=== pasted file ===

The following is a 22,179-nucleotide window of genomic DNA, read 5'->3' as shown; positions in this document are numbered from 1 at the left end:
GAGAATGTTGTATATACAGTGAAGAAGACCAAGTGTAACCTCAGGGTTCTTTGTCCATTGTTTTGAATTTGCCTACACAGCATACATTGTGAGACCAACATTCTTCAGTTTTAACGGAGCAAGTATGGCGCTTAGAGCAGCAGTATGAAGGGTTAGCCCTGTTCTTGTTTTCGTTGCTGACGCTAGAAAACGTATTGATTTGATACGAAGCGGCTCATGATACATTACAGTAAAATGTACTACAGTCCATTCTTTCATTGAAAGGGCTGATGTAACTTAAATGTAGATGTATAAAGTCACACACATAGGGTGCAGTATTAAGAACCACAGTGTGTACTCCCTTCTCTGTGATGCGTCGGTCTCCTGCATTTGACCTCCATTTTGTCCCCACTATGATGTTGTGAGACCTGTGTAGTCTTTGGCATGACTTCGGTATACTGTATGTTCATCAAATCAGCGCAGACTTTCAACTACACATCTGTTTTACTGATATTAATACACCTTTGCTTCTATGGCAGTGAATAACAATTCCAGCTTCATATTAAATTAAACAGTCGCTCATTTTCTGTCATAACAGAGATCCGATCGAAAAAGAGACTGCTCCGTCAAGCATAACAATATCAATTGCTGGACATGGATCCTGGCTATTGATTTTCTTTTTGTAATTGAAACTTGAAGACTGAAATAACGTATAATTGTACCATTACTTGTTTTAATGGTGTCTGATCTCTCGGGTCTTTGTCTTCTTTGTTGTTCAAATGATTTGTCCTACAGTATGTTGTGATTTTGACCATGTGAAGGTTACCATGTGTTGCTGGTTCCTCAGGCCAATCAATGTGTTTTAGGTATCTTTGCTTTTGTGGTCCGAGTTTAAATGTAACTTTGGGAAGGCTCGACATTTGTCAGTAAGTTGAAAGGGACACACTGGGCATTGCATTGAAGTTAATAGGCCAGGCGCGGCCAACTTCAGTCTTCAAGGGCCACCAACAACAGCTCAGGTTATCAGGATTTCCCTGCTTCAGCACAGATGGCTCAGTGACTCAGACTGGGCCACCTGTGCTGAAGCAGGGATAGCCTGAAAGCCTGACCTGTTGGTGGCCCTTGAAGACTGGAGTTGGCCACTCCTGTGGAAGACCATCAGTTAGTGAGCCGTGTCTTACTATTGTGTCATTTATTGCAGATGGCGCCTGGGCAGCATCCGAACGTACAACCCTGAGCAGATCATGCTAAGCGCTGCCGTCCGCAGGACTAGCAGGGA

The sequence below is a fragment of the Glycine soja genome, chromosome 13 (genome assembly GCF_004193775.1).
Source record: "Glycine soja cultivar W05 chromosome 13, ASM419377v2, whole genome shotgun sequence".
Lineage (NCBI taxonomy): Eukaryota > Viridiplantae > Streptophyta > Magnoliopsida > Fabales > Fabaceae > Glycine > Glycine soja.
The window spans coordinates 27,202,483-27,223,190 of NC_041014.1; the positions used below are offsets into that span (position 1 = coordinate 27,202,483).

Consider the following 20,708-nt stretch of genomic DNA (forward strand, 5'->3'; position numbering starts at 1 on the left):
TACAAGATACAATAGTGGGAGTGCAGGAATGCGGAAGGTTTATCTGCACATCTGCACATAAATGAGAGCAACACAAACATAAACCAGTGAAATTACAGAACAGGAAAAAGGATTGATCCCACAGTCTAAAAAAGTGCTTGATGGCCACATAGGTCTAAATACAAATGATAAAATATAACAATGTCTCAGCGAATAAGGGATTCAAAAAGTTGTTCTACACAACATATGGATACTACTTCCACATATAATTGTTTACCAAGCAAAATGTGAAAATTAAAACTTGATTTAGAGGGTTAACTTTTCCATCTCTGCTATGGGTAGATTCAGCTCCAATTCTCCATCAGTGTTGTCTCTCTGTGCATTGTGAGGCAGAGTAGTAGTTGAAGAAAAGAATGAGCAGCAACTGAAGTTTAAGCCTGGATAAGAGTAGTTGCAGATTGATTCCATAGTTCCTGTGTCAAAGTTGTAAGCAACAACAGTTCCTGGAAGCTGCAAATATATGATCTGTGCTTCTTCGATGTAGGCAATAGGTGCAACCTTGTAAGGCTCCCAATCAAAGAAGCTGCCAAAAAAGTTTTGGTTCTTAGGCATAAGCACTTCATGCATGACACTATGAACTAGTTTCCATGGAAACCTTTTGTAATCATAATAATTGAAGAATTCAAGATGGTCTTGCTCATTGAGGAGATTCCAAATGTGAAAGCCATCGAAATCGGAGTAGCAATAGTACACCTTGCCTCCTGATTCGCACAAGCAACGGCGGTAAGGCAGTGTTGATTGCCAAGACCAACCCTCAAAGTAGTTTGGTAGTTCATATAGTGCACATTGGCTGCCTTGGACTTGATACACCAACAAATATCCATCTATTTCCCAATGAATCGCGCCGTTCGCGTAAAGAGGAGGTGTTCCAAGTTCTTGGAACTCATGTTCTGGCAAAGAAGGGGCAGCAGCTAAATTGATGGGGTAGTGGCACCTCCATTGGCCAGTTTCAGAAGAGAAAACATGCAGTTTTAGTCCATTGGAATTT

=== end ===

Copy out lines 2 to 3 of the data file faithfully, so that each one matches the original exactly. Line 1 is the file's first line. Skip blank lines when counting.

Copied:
GAGAATGTTGTATATACAGTGAAGAAGACCAAGTGTAACCTCAGGGTTCTTTGTCCATTGTTTTGAATTTGCCTACACAGCATACATTGTGAGACCAACATTCTTCAGTTTTAACGGAGCAAGTATGGCGCTTAGAGCAGCAGTATGAAGGGTTAGCCCTGTTCTTGTTTTCGTTGCTGACGCTAGAAAACGTATTGATTTGATACGAAGCGGCTCATGATACATTACAGTAAAATGTACTACAGTCCATTCTTTCATTGAAAGGGCTGATGTAACTTAAATGTAGATGTATAAAGTCACACACATAGGGTGCAGTATTAAGAACCACAGTGTGTACTCCCTTCTCTGTGATGCGTCGGTCTCCTGCATTTGACCTCCATTTTGTCCCCACTATGATGTTGTGAGACCTGTGTAGTCTTTGGCATGACTTCGGTATACTGTATGTTCATCAAATCAGCGCAGACTTTCAACTACACATCTGTTTTACTGATATTAATACACCTTTGCTTCTATGGCAGTGAATAACAATTCCAGCTTCATATTAAATTAAACAGTCGCTCATTTTCTGTCATAACAGAGATCCGATCGAAAAAGAGACTGCTCCGTCAAGCATAACAATATCAATTGCTGGACATGGATCCTGGCTATTGATTTTCTTTTTGTAATTGAAACTTGAAGACTGAAATAACGTATAATTGTACCATTACTTGTTTTAATGGTGTCTGATCTCTCGGGTCTTTGTCTTCTTTGTTGTTCAAATGATTTGTCCTACAGTATGTTGTGATTTTGACCATGTGAAGGTTACCATGTGTTGCTGGTTCCTCAGGCCAATCAATGTGTTTTAGGTATCTTTGCTTTTGTGGTCCGAGTTTAAATGTAACTTTGGGAAGGCTCGACATTTGTCAGTAAGTTGAAAGGGACACACTGGGCATTGCATTGAAGTTAATAGGCCAGGCGCGGCCAACTTCAGTCTTCAAGGGCCACCAACAACAGCTCAGGTTATCAGGATTTCCCTGCTTCAGCACAGATGGCTCAGTGACTCAGACTGGGCCACCTGTGCTGAAGCAGGGATAGCCTGAAAGCCTGACCTGTTGGTGGCCCTTGAAGACTGGAGTTGGCCACTCCTGTGGAAGACCATCAGTTAGTGAGCCGTGTCTTACTATTGTGTCATTTATTGCAGATGGCGCCTGGGCAGCATCCGAACGTACAACCCTGAGCAGATCATGCTAAGCGCTGCCGTCCGCAGGACTAGCAGGGA

The sequence below is a fragment of the Glycine soja genome, chromosome 13 (genome assembly GCF_004193775.1).